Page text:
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How the candidates compare on taxes

According to the Tax Policy Center, Clinton's tax proposals could cut $1.2 trillion off the national debt within one decade while Trump's proposals could add $11.2 trillion to the debt.

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    A combination photo of U.S. Democratic presidential candidate Hillary Clinton and Republican presidential candidate Donald Trump.
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Hillary Clinton and Donald Trump have proposed dramatically different tax plans. Clinton wants to raise taxes on high-income households and businesses to boost revenue and pay for new social initiatives. Trump wants to slash tax rates on both individuals and businesses. Add it up and over the next decade the two plans are more than $12 trillion dollars apart: The Tax Policy Center (TPC) estimates Clinton’s tax proposals would shave $1.2 trillion off the nation’s debt over the next 10 years while Trump’s would add $11.2 trillion.

TPC estimates include only changes in revenue and interest payments (savings for Clinton and costs for Trump). However, the Committee for a Responsible Federal Budget has examined how the candidates tax plans interact with their spending proposals. It found Clinton’s spending plans roughly match her tax increases (meaning she’d maintain projected deficits). By contrast, Trump has offered no major spending reductions to offset his unprecedented tax cuts and has even called for more defense spending (bottom line: even larger deficits).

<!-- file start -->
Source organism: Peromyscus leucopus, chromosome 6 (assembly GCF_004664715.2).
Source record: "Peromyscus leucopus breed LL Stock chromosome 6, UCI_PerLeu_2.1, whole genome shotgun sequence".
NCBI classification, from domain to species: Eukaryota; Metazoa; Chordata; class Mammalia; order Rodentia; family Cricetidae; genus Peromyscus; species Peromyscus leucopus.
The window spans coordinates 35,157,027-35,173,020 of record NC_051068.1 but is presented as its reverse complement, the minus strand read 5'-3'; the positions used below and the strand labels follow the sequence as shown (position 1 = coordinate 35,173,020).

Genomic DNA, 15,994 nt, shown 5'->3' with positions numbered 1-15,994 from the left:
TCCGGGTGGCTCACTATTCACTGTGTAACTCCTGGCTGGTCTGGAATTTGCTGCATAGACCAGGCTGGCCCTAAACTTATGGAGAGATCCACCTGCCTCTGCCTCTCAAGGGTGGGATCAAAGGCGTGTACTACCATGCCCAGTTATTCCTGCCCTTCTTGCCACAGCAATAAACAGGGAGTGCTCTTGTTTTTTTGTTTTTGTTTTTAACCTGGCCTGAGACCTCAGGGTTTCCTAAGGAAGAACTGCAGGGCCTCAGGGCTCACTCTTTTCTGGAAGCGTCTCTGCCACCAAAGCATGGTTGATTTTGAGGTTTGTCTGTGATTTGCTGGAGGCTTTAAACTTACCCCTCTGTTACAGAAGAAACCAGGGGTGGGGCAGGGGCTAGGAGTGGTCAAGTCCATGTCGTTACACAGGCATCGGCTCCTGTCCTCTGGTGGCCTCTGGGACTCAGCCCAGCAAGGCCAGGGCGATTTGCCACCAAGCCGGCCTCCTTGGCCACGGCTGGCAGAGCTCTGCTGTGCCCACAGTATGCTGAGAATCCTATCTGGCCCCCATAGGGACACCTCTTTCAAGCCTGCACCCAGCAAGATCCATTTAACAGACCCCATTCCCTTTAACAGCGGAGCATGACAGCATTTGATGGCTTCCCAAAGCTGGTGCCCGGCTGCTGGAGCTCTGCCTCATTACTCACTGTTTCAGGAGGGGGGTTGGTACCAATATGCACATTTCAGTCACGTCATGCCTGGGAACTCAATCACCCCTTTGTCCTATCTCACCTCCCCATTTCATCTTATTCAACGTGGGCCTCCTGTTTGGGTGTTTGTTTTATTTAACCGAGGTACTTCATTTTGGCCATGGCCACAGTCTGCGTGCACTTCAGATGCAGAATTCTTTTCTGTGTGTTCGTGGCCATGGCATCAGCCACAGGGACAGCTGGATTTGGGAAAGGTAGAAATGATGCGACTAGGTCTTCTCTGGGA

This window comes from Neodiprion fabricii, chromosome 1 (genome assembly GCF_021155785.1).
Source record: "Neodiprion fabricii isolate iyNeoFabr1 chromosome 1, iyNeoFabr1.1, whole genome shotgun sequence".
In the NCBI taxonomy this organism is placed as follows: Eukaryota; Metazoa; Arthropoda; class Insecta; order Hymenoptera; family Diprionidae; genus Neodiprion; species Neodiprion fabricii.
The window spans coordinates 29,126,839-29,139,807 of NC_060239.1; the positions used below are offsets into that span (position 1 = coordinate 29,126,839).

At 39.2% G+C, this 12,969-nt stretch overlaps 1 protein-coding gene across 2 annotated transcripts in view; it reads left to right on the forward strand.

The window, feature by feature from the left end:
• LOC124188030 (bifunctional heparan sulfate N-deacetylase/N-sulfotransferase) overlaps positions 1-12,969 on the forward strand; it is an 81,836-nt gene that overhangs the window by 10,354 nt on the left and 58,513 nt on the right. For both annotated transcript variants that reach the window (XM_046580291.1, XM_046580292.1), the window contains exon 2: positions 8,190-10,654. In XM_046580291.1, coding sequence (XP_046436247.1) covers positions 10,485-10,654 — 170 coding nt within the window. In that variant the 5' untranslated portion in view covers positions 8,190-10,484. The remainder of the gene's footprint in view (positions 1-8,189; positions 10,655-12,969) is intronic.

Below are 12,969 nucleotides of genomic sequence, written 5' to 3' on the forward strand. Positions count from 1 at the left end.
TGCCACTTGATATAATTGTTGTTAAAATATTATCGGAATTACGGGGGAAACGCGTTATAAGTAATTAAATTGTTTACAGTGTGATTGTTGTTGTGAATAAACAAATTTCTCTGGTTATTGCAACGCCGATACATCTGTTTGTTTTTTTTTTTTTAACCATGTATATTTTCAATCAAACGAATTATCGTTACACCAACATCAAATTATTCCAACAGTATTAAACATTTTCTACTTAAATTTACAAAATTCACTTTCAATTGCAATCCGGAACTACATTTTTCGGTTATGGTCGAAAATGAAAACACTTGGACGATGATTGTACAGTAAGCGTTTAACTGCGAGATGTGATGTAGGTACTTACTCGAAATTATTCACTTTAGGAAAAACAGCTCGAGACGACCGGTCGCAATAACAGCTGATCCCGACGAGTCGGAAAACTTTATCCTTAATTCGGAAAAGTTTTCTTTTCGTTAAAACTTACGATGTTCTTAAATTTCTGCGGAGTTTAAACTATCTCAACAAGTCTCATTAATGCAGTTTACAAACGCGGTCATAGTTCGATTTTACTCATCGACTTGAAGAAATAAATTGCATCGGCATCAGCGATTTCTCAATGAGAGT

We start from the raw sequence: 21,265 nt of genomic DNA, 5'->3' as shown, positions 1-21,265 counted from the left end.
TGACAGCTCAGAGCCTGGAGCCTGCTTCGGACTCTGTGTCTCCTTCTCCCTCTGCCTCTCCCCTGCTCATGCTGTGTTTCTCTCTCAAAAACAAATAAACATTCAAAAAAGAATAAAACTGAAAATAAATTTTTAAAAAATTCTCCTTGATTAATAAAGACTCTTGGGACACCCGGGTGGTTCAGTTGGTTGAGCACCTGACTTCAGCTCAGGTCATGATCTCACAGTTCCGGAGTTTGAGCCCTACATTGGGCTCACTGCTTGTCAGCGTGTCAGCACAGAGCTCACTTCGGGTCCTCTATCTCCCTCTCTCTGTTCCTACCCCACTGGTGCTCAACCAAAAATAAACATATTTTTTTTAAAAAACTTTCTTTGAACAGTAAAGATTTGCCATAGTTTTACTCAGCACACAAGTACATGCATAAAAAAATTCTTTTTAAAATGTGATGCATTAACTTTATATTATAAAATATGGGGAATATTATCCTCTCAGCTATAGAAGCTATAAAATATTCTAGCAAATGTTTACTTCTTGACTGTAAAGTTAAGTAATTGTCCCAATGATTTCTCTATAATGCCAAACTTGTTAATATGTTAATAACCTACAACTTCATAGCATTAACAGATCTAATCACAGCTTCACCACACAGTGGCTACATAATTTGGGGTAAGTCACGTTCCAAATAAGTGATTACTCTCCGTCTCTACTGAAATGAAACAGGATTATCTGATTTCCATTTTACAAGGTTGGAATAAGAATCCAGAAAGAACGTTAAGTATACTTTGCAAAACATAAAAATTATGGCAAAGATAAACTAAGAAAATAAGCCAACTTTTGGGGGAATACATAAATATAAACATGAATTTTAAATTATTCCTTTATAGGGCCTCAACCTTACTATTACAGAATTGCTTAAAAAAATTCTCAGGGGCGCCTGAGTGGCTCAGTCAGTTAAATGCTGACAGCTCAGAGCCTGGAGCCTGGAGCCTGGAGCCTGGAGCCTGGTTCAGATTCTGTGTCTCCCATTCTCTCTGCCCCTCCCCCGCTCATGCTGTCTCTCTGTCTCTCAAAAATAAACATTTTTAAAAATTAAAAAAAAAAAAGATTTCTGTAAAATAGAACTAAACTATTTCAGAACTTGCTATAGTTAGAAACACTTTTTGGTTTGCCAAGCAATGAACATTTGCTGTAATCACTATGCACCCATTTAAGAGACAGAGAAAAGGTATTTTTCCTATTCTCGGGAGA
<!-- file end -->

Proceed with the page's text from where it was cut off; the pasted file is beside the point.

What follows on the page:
Clinton’s campaign has repeatedly promised an additional tax cut for low- and middle-income households and Trump has flirted with changing his plan. Still, barring major alterations to these plans, voters will choose between radically different paths on tax policy in November.

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This article first appeared at TaxVox.

The Christian Science Monitor has assembled a diverse group of the best economy-related bloggers out there. Our guest bloggers are not employed or directed by the Monitor and the views expressed are the bloggers' own, as is responsibility for the content of their blogs. To contact us about a blogger, click here. To add or view a comment on a guest blog, please go to the blogger's own site by clicking on taxvox.taxpolicycenter.org.

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